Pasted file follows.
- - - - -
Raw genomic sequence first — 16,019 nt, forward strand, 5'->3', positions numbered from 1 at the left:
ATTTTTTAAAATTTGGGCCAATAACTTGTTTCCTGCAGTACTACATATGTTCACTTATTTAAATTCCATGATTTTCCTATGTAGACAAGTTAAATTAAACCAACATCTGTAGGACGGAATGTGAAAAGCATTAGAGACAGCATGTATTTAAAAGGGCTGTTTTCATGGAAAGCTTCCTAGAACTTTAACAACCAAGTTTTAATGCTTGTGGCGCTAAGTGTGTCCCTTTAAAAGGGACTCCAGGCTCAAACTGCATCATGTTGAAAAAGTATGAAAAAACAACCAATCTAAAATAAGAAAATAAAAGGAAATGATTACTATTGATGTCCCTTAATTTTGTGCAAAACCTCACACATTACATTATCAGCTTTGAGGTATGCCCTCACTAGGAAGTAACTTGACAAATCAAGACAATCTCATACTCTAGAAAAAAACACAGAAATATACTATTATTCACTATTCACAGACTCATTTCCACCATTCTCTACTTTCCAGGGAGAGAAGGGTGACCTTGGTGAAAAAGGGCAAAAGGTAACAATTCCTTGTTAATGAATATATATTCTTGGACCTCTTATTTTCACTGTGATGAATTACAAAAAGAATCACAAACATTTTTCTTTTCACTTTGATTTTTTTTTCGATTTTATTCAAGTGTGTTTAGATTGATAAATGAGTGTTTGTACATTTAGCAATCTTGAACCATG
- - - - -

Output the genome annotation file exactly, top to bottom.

Raw genomic sequence first — 16,019 nt, forward strand, 5'->3', positions numbered from 1 at the left:
ATTTTTTAAAATTTGGGCCAATAACTTGTTTCCTGCAGTACTACATATGTTCACTTATTTAAATTCCATGATTTTCCTATGTAGACAAGTTAAATTAAACCAACATCTGTAGGACGGAATGTGAAAAGCATTAGAGACAGCATGTATTTAAAAGGGCTGTTTTCATGGAAAGCTTCCTAGAACTTTAACAACCAAGTTTTAATGCTTGTGGCGCTAAGTGTGTCCCTTTAAAAGGGACTCCAGGCTCAAACTGCATCATGTTGAAAAAGTATGAAAAAACAACCAATCTAAAATAAGAAAATAAAAGGAAATGATTACTATTGATGTCCCTTAATTTTGTGCAAAACCTCACACATTACATTATCAGCTTTGAGGTATGCCCTCACTAGGAAGTAACTTGACAAATCAAGACAATCTCATACTCTAGAAAAAAACACAGAAATATACTATTATTCACTATTCACAGACTCATTTCCACCATTCTCTACTTTCCAGGGAGAGAAGGGTGACCTTGGTGAAAAAGGGCAAAAGGTAACAATTCCTTGTTAATGAATATATATTCTTGGACCTCTTATTTTCACTGTGATGAATTACAAAAAGAATCACAAACATTTTTCTTTTCACTTTGATTTTTTTTTCGATTTTATTCAAGTGTGTTTAGATTGATAAATGAGTGTTTGTACATTTAGCAATCTTGAACCATG